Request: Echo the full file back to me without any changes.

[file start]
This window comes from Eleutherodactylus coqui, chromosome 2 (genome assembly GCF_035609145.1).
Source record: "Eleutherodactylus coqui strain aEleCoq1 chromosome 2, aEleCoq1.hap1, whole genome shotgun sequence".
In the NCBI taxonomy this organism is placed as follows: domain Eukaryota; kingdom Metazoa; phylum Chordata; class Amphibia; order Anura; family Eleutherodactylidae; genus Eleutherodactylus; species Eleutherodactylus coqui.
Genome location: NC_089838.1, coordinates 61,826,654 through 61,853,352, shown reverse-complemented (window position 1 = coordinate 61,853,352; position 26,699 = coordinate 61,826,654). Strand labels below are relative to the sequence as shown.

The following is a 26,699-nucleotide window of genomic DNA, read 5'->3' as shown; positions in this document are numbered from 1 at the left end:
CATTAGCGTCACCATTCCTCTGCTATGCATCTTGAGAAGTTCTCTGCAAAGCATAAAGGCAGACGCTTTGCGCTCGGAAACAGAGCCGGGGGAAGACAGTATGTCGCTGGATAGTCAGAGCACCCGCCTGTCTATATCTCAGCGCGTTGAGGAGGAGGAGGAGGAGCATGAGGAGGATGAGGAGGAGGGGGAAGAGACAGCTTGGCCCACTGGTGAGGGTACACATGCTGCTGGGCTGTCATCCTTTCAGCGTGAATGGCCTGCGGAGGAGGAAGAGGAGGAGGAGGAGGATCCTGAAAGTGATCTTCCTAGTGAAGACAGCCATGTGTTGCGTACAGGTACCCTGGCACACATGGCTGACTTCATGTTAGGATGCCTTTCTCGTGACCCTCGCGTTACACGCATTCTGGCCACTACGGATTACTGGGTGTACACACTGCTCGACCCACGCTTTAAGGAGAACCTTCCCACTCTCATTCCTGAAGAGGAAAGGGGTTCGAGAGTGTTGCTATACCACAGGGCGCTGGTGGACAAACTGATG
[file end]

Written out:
This window comes from Eleutherodactylus coqui, chromosome 2 (genome assembly GCF_035609145.1).
Source record: "Eleutherodactylus coqui strain aEleCoq1 chromosome 2, aEleCoq1.hap1, whole genome shotgun sequence".
In the NCBI taxonomy this organism is placed as follows: domain Eukaryota; kingdom Metazoa; phylum Chordata; class Amphibia; order Anura; family Eleutherodactylidae; genus Eleutherodactylus; species Eleutherodactylus coqui.
Genome location: NC_089838.1, coordinates 61,826,654 through 61,853,352, shown reverse-complemented (window position 1 = coordinate 61,853,352; position 26,699 = coordinate 61,826,654). Strand labels below are relative to the sequence as shown.

The following is a 26,699-nucleotide window of genomic DNA, read 5'->3' as shown; positions in this document are numbered from 1 at the left end:
CATTAGCGTCACCATTCCTCTGCTATGCATCTTGAGAAGTTCTCTGCAAAGCATAAAGGCAGACGCTTTGCGCTCGGAAACAGAGCCGGGGGAAGACAGTATGTCGCTGGATAGTCAGAGCACCCGCCTGTCTATATCTCAGCGCGTTGAGGAGGAGGAGGAGGAGCATGAGGAGGATGAGGAGGAGGGGGAAGAGACAGCTTGGCCCACTGGTGAGGGTACACATGCTGCTGGGCTGTCATCCTTTCAGCGTGAATGGCCTGCGGAGGAGGAAGAGGAGGAGGAGGAGGATCCTGAAAGTGATCTTCCTAGTGAAGACAGCCATGTGTTGCGTACAGGTACCCTGGCACACATGGCTGACTTCATGTTAGGATGCCTTTCTCGTGACCCTCGCGTTACACGCATTCTGGCCACTACGGATTACTGGGTGTACACACTGCTCGACCCACGCTTTAAGGAGAACCTTCCCACTCTCATTCCTGAAGAGGAAAGGGGTTCGAGAGTGTTGCTATACCACAGGGCGCTGGTGGACAAACTGATG